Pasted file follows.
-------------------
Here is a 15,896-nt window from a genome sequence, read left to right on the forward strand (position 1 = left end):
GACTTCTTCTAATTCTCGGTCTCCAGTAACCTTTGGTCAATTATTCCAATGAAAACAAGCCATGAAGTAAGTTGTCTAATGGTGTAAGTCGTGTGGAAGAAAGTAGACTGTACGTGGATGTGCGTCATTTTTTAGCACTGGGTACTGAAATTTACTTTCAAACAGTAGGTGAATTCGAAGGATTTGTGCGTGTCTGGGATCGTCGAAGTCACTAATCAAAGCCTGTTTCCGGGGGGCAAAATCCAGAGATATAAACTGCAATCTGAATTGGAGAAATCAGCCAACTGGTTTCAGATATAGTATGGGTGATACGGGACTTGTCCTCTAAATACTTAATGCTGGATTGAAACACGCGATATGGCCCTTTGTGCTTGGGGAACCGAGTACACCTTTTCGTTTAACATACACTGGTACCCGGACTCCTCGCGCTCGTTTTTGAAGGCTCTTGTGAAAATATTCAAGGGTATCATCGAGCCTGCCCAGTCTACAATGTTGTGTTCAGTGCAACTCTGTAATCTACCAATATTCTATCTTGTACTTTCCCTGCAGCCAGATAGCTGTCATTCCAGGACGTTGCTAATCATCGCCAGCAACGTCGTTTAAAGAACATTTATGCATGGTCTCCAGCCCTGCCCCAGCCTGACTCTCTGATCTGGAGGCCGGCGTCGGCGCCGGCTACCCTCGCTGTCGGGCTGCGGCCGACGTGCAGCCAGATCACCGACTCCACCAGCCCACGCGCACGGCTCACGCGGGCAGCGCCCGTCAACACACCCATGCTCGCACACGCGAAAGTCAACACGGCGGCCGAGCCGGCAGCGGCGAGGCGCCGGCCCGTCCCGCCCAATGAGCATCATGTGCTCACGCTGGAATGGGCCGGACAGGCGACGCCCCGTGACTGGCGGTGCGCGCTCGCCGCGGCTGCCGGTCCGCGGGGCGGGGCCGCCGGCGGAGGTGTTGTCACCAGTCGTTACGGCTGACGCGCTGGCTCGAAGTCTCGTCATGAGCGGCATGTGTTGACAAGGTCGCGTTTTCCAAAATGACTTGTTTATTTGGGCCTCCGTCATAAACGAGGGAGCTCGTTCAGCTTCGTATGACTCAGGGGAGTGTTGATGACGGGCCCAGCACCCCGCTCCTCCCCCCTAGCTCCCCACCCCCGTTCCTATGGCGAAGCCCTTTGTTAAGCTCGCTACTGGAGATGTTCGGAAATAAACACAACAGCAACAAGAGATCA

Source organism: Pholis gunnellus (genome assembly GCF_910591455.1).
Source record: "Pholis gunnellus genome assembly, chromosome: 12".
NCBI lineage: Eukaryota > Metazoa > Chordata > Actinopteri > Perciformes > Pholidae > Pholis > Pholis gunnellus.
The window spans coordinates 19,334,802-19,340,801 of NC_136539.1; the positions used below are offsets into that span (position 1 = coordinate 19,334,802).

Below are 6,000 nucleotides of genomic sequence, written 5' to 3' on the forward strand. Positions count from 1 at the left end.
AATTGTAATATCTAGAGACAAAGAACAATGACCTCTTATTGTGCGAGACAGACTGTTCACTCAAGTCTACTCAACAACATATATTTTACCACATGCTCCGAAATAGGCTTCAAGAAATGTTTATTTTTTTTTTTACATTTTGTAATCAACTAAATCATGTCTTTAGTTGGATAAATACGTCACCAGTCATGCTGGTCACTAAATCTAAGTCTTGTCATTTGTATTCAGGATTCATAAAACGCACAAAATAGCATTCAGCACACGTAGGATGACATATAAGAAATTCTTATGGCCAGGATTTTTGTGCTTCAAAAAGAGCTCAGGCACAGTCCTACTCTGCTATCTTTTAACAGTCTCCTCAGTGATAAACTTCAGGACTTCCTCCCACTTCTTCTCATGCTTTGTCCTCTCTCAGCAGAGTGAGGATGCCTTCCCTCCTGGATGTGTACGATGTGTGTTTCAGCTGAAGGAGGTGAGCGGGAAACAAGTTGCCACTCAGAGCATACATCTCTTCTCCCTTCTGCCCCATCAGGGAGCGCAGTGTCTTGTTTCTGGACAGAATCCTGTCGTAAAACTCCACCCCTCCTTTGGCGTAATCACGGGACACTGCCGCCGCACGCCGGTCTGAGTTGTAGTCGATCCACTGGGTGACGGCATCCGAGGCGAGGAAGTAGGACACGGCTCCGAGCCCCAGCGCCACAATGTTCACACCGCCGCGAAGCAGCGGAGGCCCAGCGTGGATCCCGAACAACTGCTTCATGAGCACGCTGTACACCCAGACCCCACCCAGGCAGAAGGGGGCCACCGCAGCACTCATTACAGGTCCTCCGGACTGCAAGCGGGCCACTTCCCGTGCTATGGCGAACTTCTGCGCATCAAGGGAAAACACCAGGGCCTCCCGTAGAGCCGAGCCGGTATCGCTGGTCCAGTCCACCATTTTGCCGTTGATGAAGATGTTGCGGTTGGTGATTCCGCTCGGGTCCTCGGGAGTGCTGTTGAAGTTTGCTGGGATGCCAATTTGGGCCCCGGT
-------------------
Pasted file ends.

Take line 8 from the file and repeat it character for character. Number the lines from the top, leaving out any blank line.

AATTGTAATATCTAGAGACAAAGAACAATGACCTCTTATTGTGCGAGACAGACTGTTCACTCAAGTCTACTCAACAACATATATTTTACCACATGCTCCGAAATAGGCTTCAAGAAATGTTTATTTTTTTTTTTACATTTTGTAATCAACTAAATCATGTCTTTAGTTGGATAAATACGTCACCAGTCATGCTGGTCACTAAATCTAAGTCTTGTCATTTGTATTCAGGATTCATAAAACGCACAAAATAGCATTCAGCACACGTAGGATGACATATAAGAAATTCTTATGGCCAGGATTTTTGTGCTTCAAAAAGAGCTCAGGCACAGTCCTACTCTGCTATCTTTTAACAGTCTCCTCAGTGATAAACTTCAGGACTTCCTCCCACTTCTTCTCATGCTTTGTCCTCTCTCAGCAGAGTGAGGATGCCTTCCCTCCTGGATGTGTACGATGTGTGTTTCAGCTGAAGGAGGTGAGCGGGAAACAAGTTGCCACTCAGAGCATACATCTCTTCTCCCTTCTGCCCCATCAGGGAGCGCAGTGTCTTGTTTCTGGACAGAATCCTGTCGTAAAACTCCACCCCTCCTTTGGCGTAATCACGGGACACTGCCGCCGCACGCCGGTCTGAGTTGTAGTCGATCCACTGGGTGACGGCATCCGAGGCGAGGAAGTAGGACACGGCTCCGAGCCCCAGCGCCACAATGTTCACACCGCCGCGAAGCAGCGGAGGCCCAGCGTGGATCCCGAACAACTGCTTCATGAGCACGCTGTACACCCAGACCCCACCCAGGCAGAAGGGGGCCACCGCAGCACTCATTACAGGTCCTCCGGACTGCAAGCGGGCCACTTCCCGTGCTATGGCGAACTTCTGCGCATCAAGGGAAAACACCAGGGCCTCCCGTAGAGCCGAGCCGGTATCGCTGGTCCAGTCCACCATTTTGCCGTTGATGAAGATGTTGCGGTTGGTGATTCCGCTCGGGTCCTCGGGAGTGCTGTTGAAGTTTGCTGGGATGCCAATTTGGGCCCCGGT